. Let and , then . Since is a prime element we obtain . Take such that and , and then we have . From (2) we know that is a lattice homomorphism, so there exist such that and . Hence
Similarly, ; that is, is a lattice homomorphism.

Similar to [11], we can easily prove the following theorems.

Theorem 39. *Let be nonempty sets, and let be fuzzy sublattices of , respectively. is an -fuzzy mapping, if for all , and then the following conditions are equivalent:*(1)* is a fuzzy lattice homomorphism;*(2)*for all is a lattice homomorphism from to . *

Theorem 40. *Let be nonempty sets, and let be fuzzy sublattices of , respectively. is an -fuzzy mapping, if for all is a lattice homomorphism from to , and then is a fuzzy lattice homomorphism.*

Theorem 41. *Let be nonempty sets, and let be fuzzy sublattices of , respectively. is an -fuzzy mapping, if for all , and then the following conditions are equivalent:*(1)* is a fuzzy lattice homomorphism;*(2)*for all is a lattice homomorphism from to .*

#### 5. Fuzzy Lattice

In Definitions 16, 17, and 18, let , and then the conditions are true obviously. So we can get another special case of bi-fuzzy lattice-fuzzy lattice. Now we give its definition and corresponding theorems.

*Definition 42. *Let be a completely distributive lattice, and let be an -fuzzy relation on , if satisfies for any , there exist such that(),
(),
(),
(). then we call as supremum and infimum of *x, y* with respect to , respectively.

*Definition 43. *Let be a completely distributive lattice, and let be an -fuzzy relation on , if for any , both supremum and infimum of *x*, *y* with respect to exist, and then we call as a fuzzy lattice with respect to .

Same to the corresponding theorems in last section,we have the following theorem.

Theorem 44. *Let be a completely distributive lattice, and let be an -fuzzy relation; then , (), (), (), (), and () of the following conditions are equivalent, and is true.*(1)* is a fuzzy lattice with respect to .*(2)*For each is a lattice.*(3)*For each is a lattice.*(4)*For each is a lattice.*(5)*For each is a lattice.*(6)*For each is a lattice.*(7)*For each is a lattice.*(8)*For each is a lattice.*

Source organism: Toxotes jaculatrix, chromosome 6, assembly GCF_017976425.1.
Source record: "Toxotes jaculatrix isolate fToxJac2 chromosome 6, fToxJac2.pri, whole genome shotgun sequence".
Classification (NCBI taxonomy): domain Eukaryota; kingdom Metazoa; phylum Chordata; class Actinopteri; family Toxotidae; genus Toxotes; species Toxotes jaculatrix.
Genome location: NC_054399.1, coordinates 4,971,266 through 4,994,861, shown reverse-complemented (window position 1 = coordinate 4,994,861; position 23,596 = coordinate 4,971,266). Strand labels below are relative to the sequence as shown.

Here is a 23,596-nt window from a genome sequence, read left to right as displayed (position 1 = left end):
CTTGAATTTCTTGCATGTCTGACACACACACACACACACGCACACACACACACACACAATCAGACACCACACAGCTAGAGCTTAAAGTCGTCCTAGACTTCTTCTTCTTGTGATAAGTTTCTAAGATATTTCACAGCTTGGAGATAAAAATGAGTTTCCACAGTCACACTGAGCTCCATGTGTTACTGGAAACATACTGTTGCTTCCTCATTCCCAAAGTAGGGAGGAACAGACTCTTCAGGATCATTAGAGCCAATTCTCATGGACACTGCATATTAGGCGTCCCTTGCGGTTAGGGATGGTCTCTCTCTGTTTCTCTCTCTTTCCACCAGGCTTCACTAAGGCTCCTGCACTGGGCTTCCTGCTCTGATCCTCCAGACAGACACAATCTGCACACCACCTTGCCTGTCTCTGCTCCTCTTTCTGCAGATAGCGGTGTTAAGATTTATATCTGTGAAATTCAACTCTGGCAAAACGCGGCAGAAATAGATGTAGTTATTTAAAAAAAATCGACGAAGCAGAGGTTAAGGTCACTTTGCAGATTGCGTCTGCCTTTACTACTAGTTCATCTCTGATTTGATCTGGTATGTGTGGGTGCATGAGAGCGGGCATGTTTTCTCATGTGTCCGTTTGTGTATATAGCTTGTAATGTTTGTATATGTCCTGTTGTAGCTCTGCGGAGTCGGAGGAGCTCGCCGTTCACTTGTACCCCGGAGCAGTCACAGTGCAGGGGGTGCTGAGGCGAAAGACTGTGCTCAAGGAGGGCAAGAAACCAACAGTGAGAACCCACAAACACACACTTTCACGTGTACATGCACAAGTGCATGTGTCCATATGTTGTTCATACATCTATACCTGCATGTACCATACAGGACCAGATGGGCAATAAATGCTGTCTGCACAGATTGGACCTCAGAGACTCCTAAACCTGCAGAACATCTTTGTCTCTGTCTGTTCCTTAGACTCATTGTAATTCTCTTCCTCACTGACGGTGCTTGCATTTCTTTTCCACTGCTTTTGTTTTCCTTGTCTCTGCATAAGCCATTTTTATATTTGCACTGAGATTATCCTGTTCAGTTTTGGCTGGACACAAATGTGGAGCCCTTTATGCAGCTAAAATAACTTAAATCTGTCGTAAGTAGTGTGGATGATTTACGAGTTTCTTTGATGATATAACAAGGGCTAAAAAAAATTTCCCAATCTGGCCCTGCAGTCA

#### Acknowledgment

This work was supported by the National Natural Science Foundation of China (no. 61171195).

#### References

- A. Tepavčević and G. Trajkovski, “$L$-fuzzy lattices: an introduction,”
*Fuzzy Sets and Systems*, vol. 123, no. 2, pp. 209–216, 2001. View at Publisher · View at Google Scholar · View at Zentralblatt MATH · View at MathSciNet - G.-J. Wang,
*Theory of L-Fuzzy Topological Spaces*, Shanxi Normal University Press, Xi'an, China, 1988. - F.-G. Shi, “The theory and applications of ${L}_{\beta}$-nested sets and ${L}_{\alpha}$-nested sets,”
*Fuzzy Systems and Mathematics*, vol. 9, no. 4, pp. 65–72, 1995 (Chinese). View at Google Scholar · View at MathSciNet - F.-G. Shi, “$L$-fuzzy sets and prime element nested sets,”
*Journal of Mathematical Research and Exposition*, vol. 16, no. 3, pp. 398–402, 1996 (Chinese). View at Google Scholar · View at Zentralblatt MATH · View at MathSciNet - F.-G. Shi, “Theory of molecular nested sets and its applications,”
*Journal of Yantai Teachers University (Natural Science)*, no. 1, pp. 33–36, 1996 (Chinese). View at Google Scholar - F.-G. Shi, “$L$-fuzzy relations and $L$-fuzzy subgroups,”
*Journal of Fuzzy Mathematics*, vol. 8, no. 2, pp. 491–499, 2000. View at Google Scholar · View at MathSciNet - F.-G. Shi, “$L$-fuzzy mapping of $L$-fuzzy sets,”
*Fuzzy Systems and Mathematics*, vol. 14, no. 3, pp. 16–24, 2000. View at Google Scholar · View at MathSciNet - X.-D. Zhang, “Characterizations of $L$-fuzzy mappings,”
*Fuzzy Systems and Mathematics*, vol. 16, no. 2, pp. 48–51, 2002. View at Google Scholar · View at MathSciNet - X.-D. Zhang, “Representations of image and inverse of $L$-fuzzy mappings,”
*Fuzzy Systems and Mathematics*, vol. 16, no. 1, pp. 24–28, 2002. View at Google Scholar · View at MathSciNet - J. Zhao, “$L$-fuzzy posets,”
*Fuzzy Systems and Mathematics*, vol. 15, no. 3, pp. 36–39, 2001. View at Google Scholar · View at MathSciNet - J. F. Zhang, “$L$-fuzzy subgroups and $L$-fuzzy group homomorphisms,”
*Fuzzy Systems and Mathematics*, vol. 17, no. 3, pp. 61–67, 2003. View at Google Scholar · View at MathSciNet